1. To investigate the possibility that arterial hypertension is associated with changes in the physicochemical properties of cell membranes, we have studied the effects of dietary salt loading on platelet membrane microviscosity in hypertension-prone and -resistant Sabra rats.
2. Sixteen hypertension-prone and 14 hypertension-resistant Sabra rats were submitted to either a low-salt (0.25% NaCl) or a high-salt (4% NaCl) diet for 3–4 weeks. Platelet membrane anisotropy was determined, in the presence and absence of extracellular Na+, using two fluorescent probes, diphenylhexatriene and trimethylamino-diphenylhexatriene, inserted in different areas of the cell membranes.
3. A decrease in diphenylhexatriene anisotropy was demonstrated when platelets of hypertension-prone (but not hypertension-resistant) Sabra rats were suspended in a Na+-free medium. This alteration in membrane dynamic properties is localized within the hydrophobic core of the platelet membranes and is independent of salt intake. It reflects an abnormal fluidizing effect of extracellular Na+ removal.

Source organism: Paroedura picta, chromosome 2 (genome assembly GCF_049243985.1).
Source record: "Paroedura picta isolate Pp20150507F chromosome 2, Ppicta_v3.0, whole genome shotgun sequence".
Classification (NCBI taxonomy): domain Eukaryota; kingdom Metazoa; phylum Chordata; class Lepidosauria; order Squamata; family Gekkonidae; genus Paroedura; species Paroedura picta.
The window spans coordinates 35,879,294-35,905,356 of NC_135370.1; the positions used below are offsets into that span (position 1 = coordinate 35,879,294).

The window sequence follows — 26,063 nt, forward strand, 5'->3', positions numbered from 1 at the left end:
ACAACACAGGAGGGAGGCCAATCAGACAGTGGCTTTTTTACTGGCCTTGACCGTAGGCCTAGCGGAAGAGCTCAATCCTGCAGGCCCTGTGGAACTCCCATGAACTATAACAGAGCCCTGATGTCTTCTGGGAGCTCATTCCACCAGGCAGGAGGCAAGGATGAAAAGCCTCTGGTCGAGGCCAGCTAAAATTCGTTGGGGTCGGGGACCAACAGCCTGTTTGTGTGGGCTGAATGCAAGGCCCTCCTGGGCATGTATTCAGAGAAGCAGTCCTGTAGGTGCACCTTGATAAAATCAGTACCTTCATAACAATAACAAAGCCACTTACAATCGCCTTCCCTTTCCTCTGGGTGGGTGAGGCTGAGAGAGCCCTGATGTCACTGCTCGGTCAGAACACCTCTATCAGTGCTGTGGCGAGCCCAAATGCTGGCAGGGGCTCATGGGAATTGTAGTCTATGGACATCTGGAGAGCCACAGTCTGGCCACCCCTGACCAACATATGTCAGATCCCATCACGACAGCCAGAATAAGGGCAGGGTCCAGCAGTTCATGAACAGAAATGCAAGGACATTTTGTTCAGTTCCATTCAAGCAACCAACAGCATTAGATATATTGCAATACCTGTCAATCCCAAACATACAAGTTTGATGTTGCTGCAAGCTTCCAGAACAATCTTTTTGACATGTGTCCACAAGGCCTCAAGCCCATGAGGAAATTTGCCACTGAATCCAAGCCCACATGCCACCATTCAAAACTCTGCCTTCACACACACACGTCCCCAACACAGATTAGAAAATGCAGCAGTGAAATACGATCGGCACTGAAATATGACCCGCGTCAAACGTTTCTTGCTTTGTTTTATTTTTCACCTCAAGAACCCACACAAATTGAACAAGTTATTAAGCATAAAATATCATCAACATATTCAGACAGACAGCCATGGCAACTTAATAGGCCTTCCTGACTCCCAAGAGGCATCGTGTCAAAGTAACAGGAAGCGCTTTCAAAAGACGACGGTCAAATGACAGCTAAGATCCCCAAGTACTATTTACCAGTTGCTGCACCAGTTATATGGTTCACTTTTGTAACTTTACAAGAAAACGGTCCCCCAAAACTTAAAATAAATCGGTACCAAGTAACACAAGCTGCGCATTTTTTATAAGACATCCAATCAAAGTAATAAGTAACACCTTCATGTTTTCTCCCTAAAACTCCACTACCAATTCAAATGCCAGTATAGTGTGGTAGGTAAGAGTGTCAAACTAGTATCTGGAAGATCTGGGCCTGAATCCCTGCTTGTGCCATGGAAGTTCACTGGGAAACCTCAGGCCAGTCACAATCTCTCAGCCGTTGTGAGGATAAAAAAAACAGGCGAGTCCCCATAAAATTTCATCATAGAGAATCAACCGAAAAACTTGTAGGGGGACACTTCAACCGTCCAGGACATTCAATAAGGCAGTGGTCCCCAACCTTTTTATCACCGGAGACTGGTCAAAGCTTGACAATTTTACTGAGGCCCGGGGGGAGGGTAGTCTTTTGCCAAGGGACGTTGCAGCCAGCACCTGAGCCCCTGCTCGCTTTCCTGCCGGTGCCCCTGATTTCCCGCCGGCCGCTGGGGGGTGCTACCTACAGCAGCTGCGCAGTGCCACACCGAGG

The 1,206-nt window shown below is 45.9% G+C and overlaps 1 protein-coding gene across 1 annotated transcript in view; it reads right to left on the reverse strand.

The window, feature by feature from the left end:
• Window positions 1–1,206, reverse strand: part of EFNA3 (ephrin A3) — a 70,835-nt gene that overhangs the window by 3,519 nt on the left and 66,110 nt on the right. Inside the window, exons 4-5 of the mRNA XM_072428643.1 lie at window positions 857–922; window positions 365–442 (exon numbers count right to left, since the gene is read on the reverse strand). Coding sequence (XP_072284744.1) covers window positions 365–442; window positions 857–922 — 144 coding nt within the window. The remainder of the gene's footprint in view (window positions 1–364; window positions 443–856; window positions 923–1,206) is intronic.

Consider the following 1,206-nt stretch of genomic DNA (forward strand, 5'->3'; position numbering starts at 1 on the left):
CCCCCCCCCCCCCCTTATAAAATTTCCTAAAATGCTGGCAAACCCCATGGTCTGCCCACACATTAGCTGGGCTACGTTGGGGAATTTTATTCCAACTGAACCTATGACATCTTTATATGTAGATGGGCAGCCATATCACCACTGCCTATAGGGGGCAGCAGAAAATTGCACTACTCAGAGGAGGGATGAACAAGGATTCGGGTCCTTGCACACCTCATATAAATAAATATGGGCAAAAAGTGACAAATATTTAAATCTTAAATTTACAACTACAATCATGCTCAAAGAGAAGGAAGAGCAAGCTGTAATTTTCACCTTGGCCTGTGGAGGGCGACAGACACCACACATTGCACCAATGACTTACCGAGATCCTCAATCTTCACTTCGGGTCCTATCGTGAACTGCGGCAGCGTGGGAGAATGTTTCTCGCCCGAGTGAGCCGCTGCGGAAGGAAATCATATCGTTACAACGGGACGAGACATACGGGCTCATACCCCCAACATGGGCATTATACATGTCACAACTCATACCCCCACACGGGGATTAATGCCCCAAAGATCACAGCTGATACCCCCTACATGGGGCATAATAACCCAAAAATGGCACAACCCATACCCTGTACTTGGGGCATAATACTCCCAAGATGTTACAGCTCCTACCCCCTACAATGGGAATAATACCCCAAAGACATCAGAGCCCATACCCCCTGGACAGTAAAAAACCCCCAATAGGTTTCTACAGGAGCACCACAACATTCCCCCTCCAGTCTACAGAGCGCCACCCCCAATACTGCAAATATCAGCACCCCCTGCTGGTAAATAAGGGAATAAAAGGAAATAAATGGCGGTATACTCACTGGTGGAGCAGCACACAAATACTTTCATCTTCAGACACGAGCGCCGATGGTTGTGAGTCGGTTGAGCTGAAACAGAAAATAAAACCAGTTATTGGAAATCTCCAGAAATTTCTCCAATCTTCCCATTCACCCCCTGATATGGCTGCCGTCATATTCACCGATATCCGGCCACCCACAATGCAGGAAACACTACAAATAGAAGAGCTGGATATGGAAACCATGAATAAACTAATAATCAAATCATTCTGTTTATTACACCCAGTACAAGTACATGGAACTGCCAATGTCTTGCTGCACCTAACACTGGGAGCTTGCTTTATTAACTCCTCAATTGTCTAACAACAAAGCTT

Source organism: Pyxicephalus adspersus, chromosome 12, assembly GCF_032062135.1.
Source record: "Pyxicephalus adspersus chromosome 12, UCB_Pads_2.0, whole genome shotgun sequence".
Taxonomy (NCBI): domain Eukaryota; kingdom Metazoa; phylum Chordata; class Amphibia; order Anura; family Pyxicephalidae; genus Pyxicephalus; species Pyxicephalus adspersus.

4. Platelets of hypertension-prone and hypertension-resistant Sabra rats did not differ significantly in trimethylamino-diphenylhexatriene fluorescence anisotropy, irrespective of the incubation media used. Extracellular Na+ removal caused an increase in trimethylamino-diphenylhexatriene fluorescence anisotropy in all groups, the change being greatest in salt-loaded rats.
5. This study indicates that platelet membrane microviscosity is specifically altered in the hypertension-prone Sabra rat irrespective of salt intake. This raises the question of the relation of this inherited defect with the susceptibility of this strain to dietary salt loading.